Bureaucracy: Changes needed for overdue disaster relief

In the “here we go again” category, the bureaucrats in Charleston continue to prove to the federal government that they simply cannot be trusted with large sums of money. One would think, after having been placed on the U.S. Department of Housing and Urban Development’s “slow spender” list for much of 2018 for its failure to properly spend Community Development Block Grant program funding for disaster recovery, the state Department of Military Affairs and Public Safety/Department of Homeland Security and Emergency Management would have made the necessary changes to avoid such an embarrassment. Simply wanting to do the right thing to help those in need does not appear to be a motivator for these folks.

But Adjutant General James Hoyer, the man Gov. Jim Justice brought in to clean up the mess that had been made of the state’s flood recovery efforts, and Homeland Security Director Michael Todorovich must have a bigger job on their hands than the governor let on. West Virginia is back on the “slow spender” list for “spending less than 10 percent of monthly pace required to fully use the grant by target closeout.” That would be the $149 million from HUD for recovery from floods that tore through parts of our state nearly THREE years ago.

Meanwhile, West Virginia’s Auditor’s Public Integrity and Fraud Unit says there is still a lot of work to do in correcting the systemic incompetence that has caught the feds’ notice. The unit’s report put it gently:

“During the course of our investigation, we continually encountered a general sentiment from local governmental officials of not knowing what to do. Indeed, from a State perspective, the handling of a disaster (both financially and practically) needs to become a priority initiative going forward.”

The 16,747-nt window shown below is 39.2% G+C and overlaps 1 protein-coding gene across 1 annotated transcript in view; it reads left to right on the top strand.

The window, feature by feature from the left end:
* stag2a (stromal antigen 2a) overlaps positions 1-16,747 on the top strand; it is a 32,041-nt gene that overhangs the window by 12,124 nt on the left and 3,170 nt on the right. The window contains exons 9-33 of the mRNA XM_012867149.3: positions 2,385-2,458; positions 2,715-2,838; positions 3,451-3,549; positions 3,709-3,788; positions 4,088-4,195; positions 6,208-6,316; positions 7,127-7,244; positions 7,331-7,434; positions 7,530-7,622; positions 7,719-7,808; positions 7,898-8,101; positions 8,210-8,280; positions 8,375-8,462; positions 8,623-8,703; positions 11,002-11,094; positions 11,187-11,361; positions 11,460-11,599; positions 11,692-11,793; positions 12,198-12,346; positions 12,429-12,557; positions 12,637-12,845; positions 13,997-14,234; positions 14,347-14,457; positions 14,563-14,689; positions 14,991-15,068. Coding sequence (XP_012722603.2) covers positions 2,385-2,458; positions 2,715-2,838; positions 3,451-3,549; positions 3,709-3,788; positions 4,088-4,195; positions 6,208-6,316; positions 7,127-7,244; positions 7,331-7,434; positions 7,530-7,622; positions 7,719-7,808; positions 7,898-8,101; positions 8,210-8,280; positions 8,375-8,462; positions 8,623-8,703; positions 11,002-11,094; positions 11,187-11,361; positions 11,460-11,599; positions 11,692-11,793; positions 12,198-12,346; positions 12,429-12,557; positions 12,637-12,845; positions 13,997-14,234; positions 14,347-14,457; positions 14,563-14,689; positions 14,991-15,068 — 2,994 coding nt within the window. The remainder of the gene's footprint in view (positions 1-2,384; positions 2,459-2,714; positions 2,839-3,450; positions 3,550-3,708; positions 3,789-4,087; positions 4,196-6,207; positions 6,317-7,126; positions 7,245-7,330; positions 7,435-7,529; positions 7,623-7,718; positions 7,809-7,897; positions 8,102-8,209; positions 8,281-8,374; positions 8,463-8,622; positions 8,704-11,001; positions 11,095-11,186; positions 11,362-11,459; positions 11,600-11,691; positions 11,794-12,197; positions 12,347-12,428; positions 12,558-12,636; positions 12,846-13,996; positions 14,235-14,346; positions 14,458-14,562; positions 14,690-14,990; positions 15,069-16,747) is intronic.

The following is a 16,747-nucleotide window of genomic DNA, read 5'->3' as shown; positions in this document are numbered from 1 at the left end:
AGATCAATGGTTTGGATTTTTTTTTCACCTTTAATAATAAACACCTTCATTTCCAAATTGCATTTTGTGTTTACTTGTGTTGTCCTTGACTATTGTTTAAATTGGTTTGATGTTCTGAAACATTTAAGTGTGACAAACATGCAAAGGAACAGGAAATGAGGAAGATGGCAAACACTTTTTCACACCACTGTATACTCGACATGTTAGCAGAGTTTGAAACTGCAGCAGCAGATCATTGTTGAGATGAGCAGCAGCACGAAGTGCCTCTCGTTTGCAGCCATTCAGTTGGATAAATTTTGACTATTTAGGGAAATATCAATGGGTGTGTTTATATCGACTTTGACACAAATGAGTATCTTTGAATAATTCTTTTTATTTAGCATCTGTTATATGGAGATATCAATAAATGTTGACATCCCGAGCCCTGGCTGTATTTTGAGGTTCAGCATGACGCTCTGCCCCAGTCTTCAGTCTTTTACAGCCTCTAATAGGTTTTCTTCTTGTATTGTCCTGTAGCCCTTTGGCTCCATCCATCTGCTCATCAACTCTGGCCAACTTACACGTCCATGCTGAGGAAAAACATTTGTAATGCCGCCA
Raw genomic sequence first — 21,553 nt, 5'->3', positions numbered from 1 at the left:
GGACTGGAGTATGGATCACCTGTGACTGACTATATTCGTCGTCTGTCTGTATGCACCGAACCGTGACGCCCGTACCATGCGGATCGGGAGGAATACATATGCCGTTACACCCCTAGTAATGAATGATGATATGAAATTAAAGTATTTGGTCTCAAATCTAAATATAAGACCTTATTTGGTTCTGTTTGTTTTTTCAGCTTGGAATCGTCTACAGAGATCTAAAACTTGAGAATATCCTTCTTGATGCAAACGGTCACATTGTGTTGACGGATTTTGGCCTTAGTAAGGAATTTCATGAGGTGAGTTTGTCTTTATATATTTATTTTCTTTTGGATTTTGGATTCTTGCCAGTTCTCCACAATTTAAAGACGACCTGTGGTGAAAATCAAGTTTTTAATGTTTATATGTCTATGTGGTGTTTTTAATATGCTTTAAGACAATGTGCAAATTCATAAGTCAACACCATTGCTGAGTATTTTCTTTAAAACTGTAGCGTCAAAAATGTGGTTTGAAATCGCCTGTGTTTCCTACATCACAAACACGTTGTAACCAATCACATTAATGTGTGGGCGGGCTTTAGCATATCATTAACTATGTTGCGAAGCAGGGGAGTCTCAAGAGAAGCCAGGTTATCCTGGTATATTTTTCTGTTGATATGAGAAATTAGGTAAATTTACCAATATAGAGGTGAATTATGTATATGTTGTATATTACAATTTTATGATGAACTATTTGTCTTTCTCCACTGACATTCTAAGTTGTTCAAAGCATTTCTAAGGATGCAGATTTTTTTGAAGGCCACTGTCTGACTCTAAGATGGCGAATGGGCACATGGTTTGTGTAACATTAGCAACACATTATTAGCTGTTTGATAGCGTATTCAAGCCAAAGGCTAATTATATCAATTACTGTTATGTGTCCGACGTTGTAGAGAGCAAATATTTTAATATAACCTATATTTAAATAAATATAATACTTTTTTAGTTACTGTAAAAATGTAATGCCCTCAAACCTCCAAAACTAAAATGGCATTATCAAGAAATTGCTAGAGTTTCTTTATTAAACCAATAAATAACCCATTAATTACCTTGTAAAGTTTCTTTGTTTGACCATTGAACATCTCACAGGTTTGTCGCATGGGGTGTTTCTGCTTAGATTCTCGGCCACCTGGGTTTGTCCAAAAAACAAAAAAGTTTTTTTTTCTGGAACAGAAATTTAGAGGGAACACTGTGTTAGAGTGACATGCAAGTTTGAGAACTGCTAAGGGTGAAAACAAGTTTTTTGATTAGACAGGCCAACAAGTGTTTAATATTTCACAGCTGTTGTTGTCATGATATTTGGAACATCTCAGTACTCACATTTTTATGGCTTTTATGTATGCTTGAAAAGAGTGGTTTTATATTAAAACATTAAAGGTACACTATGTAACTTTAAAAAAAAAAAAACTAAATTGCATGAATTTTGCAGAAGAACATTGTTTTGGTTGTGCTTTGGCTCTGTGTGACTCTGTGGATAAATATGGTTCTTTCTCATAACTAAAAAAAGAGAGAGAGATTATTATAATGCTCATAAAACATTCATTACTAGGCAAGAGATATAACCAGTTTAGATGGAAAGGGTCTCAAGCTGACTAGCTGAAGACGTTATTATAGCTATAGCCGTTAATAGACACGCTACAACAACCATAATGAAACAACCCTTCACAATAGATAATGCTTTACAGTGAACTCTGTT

But two important recommendations were made.

First, “The West Virginia Department of Military Affairs and Public Safety/DHSEM must evaluate the manner in which FEMA monies are received and projects closed out to ensure timely payments. DMAPS must also review and consider instituting new and better oversight of sub-recipient counties and municipalities that receive FEMA monies.”

And second, “Instead of forcing sub-recipient to hire outside consultants, the State of West Virginia (by and through multiple agencies) should establish a guidebook and mandate annual training for counties and municipalities relating to the management of public monies in the aftermath of an emergency.”

Mind-bogglingly, there is nothing so simple in place as guidance from the state for managing the money handed to local governments. Hoyer has suggested that may have led to fraud in at least one municipality.

It is no wonder the federal government has no sense of urgency in releasing another almost $106.5 million for disaster relief.

Justice, Todorovich and Hoyer had better get a grip on this situation — and not for the sake of our reputation in Washington. Too many West Virginia families continue to struggle while King Bureaucracy feeds its desire to serve only itself.